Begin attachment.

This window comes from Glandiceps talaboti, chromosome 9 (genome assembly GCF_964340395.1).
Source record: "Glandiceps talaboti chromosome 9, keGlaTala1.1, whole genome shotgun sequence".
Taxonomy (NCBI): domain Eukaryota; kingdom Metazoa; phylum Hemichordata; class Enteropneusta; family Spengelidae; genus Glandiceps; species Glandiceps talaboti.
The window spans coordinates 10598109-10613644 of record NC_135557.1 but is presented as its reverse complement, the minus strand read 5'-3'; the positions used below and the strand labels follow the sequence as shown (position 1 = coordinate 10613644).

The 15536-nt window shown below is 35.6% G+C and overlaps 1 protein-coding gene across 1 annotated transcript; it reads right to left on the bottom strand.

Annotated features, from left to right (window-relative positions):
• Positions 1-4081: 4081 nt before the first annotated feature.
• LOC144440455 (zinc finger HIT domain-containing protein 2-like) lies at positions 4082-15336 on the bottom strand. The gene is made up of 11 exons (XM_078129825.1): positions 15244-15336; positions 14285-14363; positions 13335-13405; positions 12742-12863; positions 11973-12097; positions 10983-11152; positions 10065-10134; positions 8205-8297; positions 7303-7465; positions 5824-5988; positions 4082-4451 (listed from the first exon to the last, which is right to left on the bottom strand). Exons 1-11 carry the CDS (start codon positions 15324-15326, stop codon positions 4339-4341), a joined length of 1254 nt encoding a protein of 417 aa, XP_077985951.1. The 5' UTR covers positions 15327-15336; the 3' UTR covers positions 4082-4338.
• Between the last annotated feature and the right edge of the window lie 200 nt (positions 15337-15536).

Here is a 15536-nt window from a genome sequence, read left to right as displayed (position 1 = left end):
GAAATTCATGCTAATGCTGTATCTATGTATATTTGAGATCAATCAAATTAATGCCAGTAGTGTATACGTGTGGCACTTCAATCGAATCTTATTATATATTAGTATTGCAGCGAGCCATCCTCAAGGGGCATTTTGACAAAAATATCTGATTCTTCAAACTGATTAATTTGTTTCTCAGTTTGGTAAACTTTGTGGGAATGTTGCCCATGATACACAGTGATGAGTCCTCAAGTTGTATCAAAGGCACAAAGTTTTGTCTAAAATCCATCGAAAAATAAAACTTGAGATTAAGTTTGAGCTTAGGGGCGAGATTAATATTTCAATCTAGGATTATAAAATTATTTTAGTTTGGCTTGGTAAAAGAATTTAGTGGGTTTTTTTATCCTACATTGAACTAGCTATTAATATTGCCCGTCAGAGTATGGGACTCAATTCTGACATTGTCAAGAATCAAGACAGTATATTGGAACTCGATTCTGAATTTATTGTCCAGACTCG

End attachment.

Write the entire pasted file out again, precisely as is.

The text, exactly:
This window comes from Glandiceps talaboti, chromosome 9 (genome assembly GCF_964340395.1).
Source record: "Glandiceps talaboti chromosome 9, keGlaTala1.1, whole genome shotgun sequence".
Taxonomy (NCBI): domain Eukaryota; kingdom Metazoa; phylum Hemichordata; class Enteropneusta; family Spengelidae; genus Glandiceps; species Glandiceps talaboti.
The window spans coordinates 10598109-10613644 of record NC_135557.1 but is presented as its reverse complement, the minus strand read 5'-3'; the positions used below and the strand labels follow the sequence as shown (position 1 = coordinate 10613644).

The 15536-nt window shown below is 35.6% G+C and overlaps 1 protein-coding gene across 1 annotated transcript; it reads right to left on the bottom strand.

Annotated features, from left to right (window-relative positions):
• Positions 1-4081: 4081 nt before the first annotated feature.
• LOC144440455 (zinc finger HIT domain-containing protein 2-like) lies at positions 4082-15336 on the bottom strand. The gene is made up of 11 exons (XM_078129825.1): positions 15244-15336; positions 14285-14363; positions 13335-13405; positions 12742-12863; positions 11973-12097; positions 10983-11152; positions 10065-10134; positions 8205-8297; positions 7303-7465; positions 5824-5988; positions 4082-4451 (listed from the first exon to the last, which is right to left on the bottom strand). Exons 1-11 carry the CDS (start codon positions 15324-15326, stop codon positions 4339-4341), a joined length of 1254 nt encoding a protein of 417 aa, XP_077985951.1. The 5' UTR covers positions 15327-15336; the 3' UTR covers positions 4082-4338.
• Between the last annotated feature and the right edge of the window lie 200 nt (positions 15337-15536).

Here is a 15536-nt window from a genome sequence, read left to right as displayed (position 1 = left end):
GAAATTCATGCTAATGCTGTATCTATGTATATTTGAGATCAATCAAATTAATGCCAGTAGTGTATACGTGTGGCACTTCAATCGAATCTTATTATATATTAGTATTGCAGCGAGCCATCCTCAAGGGGCATTTTGACAAAAATATCTGATTCTTCAAACTGATTAATTTGTTTCTCAGTTTGGTAAACTTTGTGGGAATGTTGCCCATGATACACAGTGATGAGTCCTCAAGTTGTATCAAAGGCACAAAGTTTTGTCTAAAATCCATCGAAAAATAAAACTTGAGATTAAGTTTGAGCTTAGGGGCGAGATTAATATTTCAATCTAGGATTATAAAATTATTTTAGTTTGGCTTGGTAAAAGAATTTAGTGGGTTTTTTTATCCTACATTGAACTAGCTATTAATATTGCCCGTCAGAGTATGGGACTCAATTCTGACATTGTCAAGAATCAAGACAGTATATTGGAACTCGATTCTGAATTTATTGTCCAGACTCG